Chirashi Attack! Zero One Sushi

Zero One Sushi used to be my go-to place for raw fish bowls. But I totally buried the restaurant in the depths of my long-term-not-to-be-recalled-easily memory ever since that first bowl of chirashi from Sushi Mart. Although the freshness of ingredients and the substantial portion size of the chirashi from Sushi Mart definitely played a part in allowing it to become my new go-to chirashi place, its proximity to my home was probably the deciding factor.

I probably would never have purchased another raw fish bowl from Zero One Sushi if my wife and I had not gone on our recent chirashi binge. As tasty as the chirashi is from Sushi  Mart, having it five times in a two week span quickly makes its flavours and textures familiar…and boring.

So – as evidenced by my various Chirashi Attack! posts – we started trying out chirashi bowls from other places. Zero One Sushi was a natural choice for a revisit because we knew it served a good bowl of assorted raw fish on rice. The restaurant actually offers three different versions of chirashi: the regular chirashi don, the deluxe chirashi don (special B), and the gorgeous chirashi don (special C).

I ordered the gorgeours chirashi don while my wife ordered the deluxe chirashi don.

The only difference between the gorgeous chirashi and the deluxe chirashi was a slice (or 2?) of hamachi. This inclusion of the hamachi in the gorgeous chirashi comes at the cost of $3, which bumps up the cost of the gorgeous to a nice, round, odd number of $15. For $15, I expected to be full after finishing the bowl. I wasn’t. Not even close. The slice of albacore, slice of sockeye salmon, tiny nugget of scallop, thin piece of tamago, one shrimp, bit of tobiko/masago, and lump of red tuna probably equated to two-thirds of the amount of fish included in Sushi Mart’s $12.50 chirashi.

In terms of quality, I can confirm that every single piece of raw fish tasted fresh, and the size of the individual slices of fish were just right for one-bite enjoyment along with some rice. I thought that the size of the piece of correctly-sweetened tamago should’ve been a bit wider in circumference or thicker in girth for its spongy texture to be better enjoyed.

The single cooked shrimp was about average. It was pre-cooked, pre-peeled, and pre-cooled , which pretty much matched the state of every other piece of cooked shrimp in every other bowl of chirashi I’ve had recently.

I thought that the cheaper, possibly-pre-frozen tobiko/masago should’ve been replaced by fresh salmon roe, which I think is both more flavourful and a better textural match with the other components in the bowl.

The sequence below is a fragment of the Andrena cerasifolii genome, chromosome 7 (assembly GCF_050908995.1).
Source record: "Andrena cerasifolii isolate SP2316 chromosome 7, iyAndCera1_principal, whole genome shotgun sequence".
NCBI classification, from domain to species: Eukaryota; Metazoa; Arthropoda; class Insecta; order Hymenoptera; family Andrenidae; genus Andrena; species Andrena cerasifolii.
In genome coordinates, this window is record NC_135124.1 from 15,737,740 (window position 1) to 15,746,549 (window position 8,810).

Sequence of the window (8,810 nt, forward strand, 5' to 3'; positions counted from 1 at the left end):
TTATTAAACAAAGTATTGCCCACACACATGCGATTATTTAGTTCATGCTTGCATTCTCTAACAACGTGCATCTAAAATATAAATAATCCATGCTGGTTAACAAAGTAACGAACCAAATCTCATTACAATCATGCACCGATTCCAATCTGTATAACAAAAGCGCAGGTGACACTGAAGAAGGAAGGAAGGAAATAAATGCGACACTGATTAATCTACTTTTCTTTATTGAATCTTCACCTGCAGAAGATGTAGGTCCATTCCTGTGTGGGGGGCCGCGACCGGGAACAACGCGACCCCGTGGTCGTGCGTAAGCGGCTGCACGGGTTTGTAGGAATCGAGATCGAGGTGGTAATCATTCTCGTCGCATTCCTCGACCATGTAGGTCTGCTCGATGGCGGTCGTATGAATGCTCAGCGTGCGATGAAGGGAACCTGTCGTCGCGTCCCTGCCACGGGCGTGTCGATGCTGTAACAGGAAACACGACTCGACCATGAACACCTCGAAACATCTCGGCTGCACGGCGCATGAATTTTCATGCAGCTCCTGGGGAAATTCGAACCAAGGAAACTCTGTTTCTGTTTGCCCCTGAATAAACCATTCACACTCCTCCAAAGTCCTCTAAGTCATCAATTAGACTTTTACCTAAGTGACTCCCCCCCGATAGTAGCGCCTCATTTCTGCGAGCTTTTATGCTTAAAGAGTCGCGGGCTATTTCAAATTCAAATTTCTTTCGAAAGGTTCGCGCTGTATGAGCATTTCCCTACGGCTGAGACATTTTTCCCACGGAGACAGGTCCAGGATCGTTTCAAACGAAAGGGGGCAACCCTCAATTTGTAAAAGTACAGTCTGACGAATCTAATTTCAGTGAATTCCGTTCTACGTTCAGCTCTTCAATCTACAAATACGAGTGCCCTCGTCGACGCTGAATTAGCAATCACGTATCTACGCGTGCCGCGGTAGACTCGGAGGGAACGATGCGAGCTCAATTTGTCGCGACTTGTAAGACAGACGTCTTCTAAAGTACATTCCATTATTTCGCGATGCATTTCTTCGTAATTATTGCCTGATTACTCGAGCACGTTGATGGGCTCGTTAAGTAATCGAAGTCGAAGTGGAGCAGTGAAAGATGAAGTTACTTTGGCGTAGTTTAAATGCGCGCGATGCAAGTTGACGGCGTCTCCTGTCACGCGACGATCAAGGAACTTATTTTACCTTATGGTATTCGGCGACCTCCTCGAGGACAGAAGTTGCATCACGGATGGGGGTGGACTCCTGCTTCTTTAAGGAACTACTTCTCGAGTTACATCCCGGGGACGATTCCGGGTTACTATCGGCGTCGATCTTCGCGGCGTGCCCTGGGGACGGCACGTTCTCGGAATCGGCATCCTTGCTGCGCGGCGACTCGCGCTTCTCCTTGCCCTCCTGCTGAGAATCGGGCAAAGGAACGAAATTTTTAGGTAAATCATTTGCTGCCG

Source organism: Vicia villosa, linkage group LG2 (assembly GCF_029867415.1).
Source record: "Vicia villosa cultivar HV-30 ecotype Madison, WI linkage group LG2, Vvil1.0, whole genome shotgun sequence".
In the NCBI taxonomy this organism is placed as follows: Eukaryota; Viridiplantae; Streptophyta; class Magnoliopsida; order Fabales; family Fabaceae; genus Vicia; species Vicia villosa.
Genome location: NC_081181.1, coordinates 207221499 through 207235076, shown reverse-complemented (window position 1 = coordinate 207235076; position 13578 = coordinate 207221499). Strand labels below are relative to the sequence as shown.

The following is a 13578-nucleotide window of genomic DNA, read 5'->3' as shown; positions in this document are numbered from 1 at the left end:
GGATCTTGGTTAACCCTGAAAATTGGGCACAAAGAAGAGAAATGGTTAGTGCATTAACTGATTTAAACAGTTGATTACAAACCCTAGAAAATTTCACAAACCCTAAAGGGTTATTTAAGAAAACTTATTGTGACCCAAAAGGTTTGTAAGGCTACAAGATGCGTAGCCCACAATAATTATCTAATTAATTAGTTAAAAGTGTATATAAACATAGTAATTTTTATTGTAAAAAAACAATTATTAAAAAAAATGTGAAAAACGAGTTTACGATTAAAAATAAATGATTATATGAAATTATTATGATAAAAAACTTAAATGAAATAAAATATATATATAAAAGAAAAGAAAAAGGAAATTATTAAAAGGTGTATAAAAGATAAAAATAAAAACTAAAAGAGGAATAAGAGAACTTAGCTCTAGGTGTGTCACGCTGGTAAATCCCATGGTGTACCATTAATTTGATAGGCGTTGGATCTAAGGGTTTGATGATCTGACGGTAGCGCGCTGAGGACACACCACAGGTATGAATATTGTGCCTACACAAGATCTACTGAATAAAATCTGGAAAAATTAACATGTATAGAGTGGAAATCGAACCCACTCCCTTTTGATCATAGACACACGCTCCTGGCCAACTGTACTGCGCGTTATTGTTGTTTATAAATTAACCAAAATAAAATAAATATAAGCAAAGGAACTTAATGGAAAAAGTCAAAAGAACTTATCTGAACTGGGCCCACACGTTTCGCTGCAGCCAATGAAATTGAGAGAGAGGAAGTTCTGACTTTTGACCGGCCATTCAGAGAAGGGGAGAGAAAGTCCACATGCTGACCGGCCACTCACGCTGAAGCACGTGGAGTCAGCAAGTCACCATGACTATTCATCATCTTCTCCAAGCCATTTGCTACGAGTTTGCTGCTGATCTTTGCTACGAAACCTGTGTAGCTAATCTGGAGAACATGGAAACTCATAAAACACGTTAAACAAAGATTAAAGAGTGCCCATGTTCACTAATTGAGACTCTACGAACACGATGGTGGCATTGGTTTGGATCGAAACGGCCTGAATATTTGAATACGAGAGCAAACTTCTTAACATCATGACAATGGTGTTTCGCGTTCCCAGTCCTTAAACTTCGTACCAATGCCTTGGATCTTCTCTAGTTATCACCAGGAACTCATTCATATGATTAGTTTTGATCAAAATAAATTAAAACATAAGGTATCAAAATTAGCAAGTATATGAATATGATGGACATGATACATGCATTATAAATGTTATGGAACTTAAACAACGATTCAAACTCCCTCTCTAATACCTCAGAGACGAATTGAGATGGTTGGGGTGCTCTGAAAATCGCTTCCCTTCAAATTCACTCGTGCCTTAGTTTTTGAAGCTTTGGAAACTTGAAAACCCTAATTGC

My biggest complaint was with the lump of red tuna. From how it was listed on the menu, I expected the big eye tuna included in the chirashi bowl to be a full slice just like the full slices of the other types of fish on the same list of ingredients. But what was included in both bowls were lumps of chopped-up fish that made them feel like bits of leftover ends of the fish. The bits in the lump were too hacked-up to exhibit any of the normally enjoyable raw fish textures. The only characteristics of the red tuna I could detect were the slightly-bloody, metallic flavours of the big eye.

The two bowls of chirashi that my wife and I got from Zero One Sushi were mild disappointments. They simply could not compare to Sushi Mart’s chirashi in terms of quality, quantity, price, and overall value-for-money. Sushi Mart keeps its crown as the king of the local chirashi scene.

Zero One Sushi on Urbanspoon

About these ads

About dontcallmeafoodblogger

Just like most people can think of a song that perfectly fits the mood of a moment or a particular situation, I often think about meals or dishes that would be perfect for a specific moment. Most of my thoughts are about food and I think in terms of food. To me, food is much more than something you ingest, desire, crave, or dislike. It relates to culture, to family, to politics, and to every other aspect of my life. I admit I might be a little obsessed and maybe even addicted to food, but I've been afflicted all my life. I was born with it and with this outlet for my food thoughts, I'll have a chance to run wild with it.
Gallery | This entry was posted in Downtown, Japanese, sushi and tagged , , , , , , , , , , . Bookmark the permalink.

Leave a Reply

Fill in your details below or click an icon to log in:

WordPress.com Logo

You are commenting using your WordPress.com account. Log Out / Change )

Twitter picture

You are commenting using your Twitter account. Log Out / Change )

Facebook photo

You are commenting using your Facebook account. Log Out / Change )

Google+ photo

You are commenting using your Google+ account. Log Out / Change )

Connecting to %s